TBS is offering a $1 check for viewers who don't laugh at the first episode of Shore's new show.
By DERRIK J. LANG
NEW YORK -- Pauly Shore is sitting in the back of a horse-drawn carriage trotting through sun-drenched Central Park.
Some tourists from Florida in a nearby buggy spot the star of the goofball '90s movies "Encino Man," "Bio-Dome" and "Jury Duty" -- keystones to his multiple Razzie awards -- and immediately begin snapping photos.
Shore basks in the attention and mugs for the camera.
"What was your favorite Pauly Shore movie?" Shore asks the onlookers.
There's an awkward pause.
"Uh, I like the one about the farm," one of the male passengers replies.
"That's always a good one. That's 'Son-In-Law,'" Shore reminds him.
Nowadays, the 37-year-old actor-comedian is frequently reminding people who he is and what he did. But he's more focused on what he wants to do in the second half of his career. Once the curly-haired wild child of MTV with the show "Totally Pauly," Shore galloped into movies and later his own sitcom. His stoner slang catch phrases like "hey buuuddy" and "chillin' with The Weasel" were the "that's hot" and "fo' shizzle" of their day.
The Los Angeles-based Shore -- who was in town to appear on Howard Stern's radio show and hang in the Hamptons with friends -- freely accepts he's no longer riding high.
He unashamedly tells The Associated Press he hasn't had an audition in months, adding, "It's OK. I'm doing my own thing."
His "own thing" is playing up his Hollywood has-been persona. Earlier this year, he directed and starred in "Pauly Shore is Dead," an indie flick about faking his own death to regain fame. Last month, he popped up as a Playboy Mansion evictee version of himself on HBO's "Entourage."
Now, Shore's fronting the TBS show "Minding the Store," premiering 10 p.m. EDT July 17. "Store" follows Shore as he attempts to rebuild and revitalize The Comedy Store, the Los Angeles standup comedy haven owned by Shore's mother, Mitzi Shore.
"It's like where I was born and raised," Shore says. "People that know me associate me with MTV and the movies. They don't know that I grew up in this legendary place."
Comedians such as Richard Pryor, Robin Williams and Jim Carrey once graced its stage. According to Shore, who partially took over the family business three years ago, laughter at the Store is no longer booming.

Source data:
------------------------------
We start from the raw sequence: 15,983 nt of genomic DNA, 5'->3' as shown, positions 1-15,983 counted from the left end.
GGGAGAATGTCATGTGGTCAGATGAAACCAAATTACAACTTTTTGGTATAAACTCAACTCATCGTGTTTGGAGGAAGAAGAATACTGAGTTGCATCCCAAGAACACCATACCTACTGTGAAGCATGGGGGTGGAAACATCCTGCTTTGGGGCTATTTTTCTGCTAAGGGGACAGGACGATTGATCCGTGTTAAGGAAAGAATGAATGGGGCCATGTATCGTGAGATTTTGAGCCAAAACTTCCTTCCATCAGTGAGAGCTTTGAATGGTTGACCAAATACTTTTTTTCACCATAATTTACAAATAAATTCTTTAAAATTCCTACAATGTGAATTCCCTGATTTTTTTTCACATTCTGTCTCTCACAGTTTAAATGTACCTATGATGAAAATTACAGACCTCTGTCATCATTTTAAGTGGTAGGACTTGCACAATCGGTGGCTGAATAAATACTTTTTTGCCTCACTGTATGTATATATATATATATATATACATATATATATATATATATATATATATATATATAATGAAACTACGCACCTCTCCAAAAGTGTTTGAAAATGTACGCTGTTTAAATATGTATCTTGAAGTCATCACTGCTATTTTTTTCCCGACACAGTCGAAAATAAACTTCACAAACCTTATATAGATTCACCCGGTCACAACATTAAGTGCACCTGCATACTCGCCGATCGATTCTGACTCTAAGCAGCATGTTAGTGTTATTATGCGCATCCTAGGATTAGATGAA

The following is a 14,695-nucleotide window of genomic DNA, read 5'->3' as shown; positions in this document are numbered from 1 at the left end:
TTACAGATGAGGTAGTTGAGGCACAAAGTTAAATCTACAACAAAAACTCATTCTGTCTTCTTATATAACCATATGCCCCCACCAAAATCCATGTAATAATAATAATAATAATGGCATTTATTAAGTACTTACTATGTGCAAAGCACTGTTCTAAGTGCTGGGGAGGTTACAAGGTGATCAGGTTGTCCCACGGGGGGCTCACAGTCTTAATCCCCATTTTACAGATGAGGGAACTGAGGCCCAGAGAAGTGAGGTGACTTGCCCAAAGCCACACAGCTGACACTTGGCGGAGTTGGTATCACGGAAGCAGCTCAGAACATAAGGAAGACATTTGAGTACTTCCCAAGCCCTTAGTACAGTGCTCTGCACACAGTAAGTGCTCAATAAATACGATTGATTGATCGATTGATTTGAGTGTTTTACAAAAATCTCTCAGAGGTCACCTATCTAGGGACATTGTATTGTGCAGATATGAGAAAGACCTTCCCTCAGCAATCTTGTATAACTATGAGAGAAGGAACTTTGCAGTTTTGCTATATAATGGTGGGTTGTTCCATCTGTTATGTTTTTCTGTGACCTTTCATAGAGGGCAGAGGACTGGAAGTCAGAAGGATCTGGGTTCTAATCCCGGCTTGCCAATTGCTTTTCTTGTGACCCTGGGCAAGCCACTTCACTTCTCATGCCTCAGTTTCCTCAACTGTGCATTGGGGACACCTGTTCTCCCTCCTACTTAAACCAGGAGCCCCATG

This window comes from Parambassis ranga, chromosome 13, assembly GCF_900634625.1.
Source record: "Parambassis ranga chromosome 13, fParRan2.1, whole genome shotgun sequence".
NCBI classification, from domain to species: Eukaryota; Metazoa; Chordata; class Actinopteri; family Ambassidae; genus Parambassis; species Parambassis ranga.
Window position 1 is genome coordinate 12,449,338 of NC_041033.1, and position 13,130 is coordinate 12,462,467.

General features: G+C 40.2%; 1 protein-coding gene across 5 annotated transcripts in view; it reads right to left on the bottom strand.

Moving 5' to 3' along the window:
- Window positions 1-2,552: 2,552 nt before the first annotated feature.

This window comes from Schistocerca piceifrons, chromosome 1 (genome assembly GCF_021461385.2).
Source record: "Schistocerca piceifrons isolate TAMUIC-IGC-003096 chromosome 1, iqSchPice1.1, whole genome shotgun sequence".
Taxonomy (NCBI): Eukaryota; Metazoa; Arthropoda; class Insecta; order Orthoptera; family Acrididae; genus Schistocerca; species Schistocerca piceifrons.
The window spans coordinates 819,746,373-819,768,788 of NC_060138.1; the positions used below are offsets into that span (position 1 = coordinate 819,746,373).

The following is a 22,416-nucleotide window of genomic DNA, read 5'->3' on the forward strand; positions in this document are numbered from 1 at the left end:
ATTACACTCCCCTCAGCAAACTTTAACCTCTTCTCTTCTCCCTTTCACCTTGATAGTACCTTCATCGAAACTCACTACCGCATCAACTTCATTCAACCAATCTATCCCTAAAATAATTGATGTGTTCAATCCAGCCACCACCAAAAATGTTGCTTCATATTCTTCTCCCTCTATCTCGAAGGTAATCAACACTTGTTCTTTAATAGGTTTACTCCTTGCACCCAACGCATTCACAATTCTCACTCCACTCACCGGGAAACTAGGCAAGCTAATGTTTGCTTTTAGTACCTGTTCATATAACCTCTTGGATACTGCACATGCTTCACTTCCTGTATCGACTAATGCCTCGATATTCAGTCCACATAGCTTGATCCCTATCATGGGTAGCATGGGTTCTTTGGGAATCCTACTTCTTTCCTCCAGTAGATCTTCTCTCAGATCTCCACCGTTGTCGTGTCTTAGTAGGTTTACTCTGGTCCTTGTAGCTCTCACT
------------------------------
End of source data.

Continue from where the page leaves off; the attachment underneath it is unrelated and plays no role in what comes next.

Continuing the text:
Unlike a sitcom or movie, Shore says the improvisational nature of the reality genre worked for him because "10 writers aren't telling you what to say."
In the first episode, he books a "Hot Girls of Comedy" event much to his mother's dismay. The second episode sees Shore's over-the-top father, comedian Sammy Shore, appear as Pauly's opening act at a gig in Texas, though Sammy spends most of his screen time ogling young women.
"At the end of the day, it's about family," Shore says over the horse's hooves clicking below him. "Everyone's got a crazy mother or a nut father that they're embarrassed about but they love. I think people will relate to it."
In "Store," Shore plays the straight man. Most of the series' hijinks come from his parents, pals and employees. Shore even seriously tackles his sex addiction with on-camera counseling sessions with therapist Pat Allen, a plotline Shore swears is real.
"Yeah, it's true. I want to have sex with that girl right there," Shore says, pointing to a female pedestrian below. "It's not as bad anymore. Now I'm at a point that if I do find that girl, I won't go back to my old ways."
This is Pauly Shore 2.0. He's abandoning his philandering past and embracing his C-list slump. He cites Jamie Foxx, who once starred in "Booty Call," as an example of what he could become. Does that means pop goes "The Weasel"?
"You don't want to bite the hand that feeds you," he says. "That noise and that thing and whoever I was then made me millions of dollars and got me to where I'm at right now and was hugely successful. I like to look at it as a good thing."
Rather than star in "Bio-Dome 2" or simply ride off into a Hollywood sunset, Shore is most interested in a second season of "Store." TBS is heavily pushing the show -- even promising to give viewers a $1 check if they don't laugh at the first episode. The money comes with stacks of fine print: unhappy viewers must mail a self-addressed stamped envelope; their name, hometown and reason for not laughing can be used by TBS in promotion of the show; viewers outside the continental United States aren't eligible and no more than 250,000 people will receive checks.
Shore stands by the money-back guarantee but acknowledges all the money in the world won't remove "The Weasel" from pop-culture consciousness.
"What I created 10, 15 years ago was so massive, it stuck," says Shore. "It's taken me a long time to shed it and shed it and shed it. Like normal life, it takes awhile to grow up."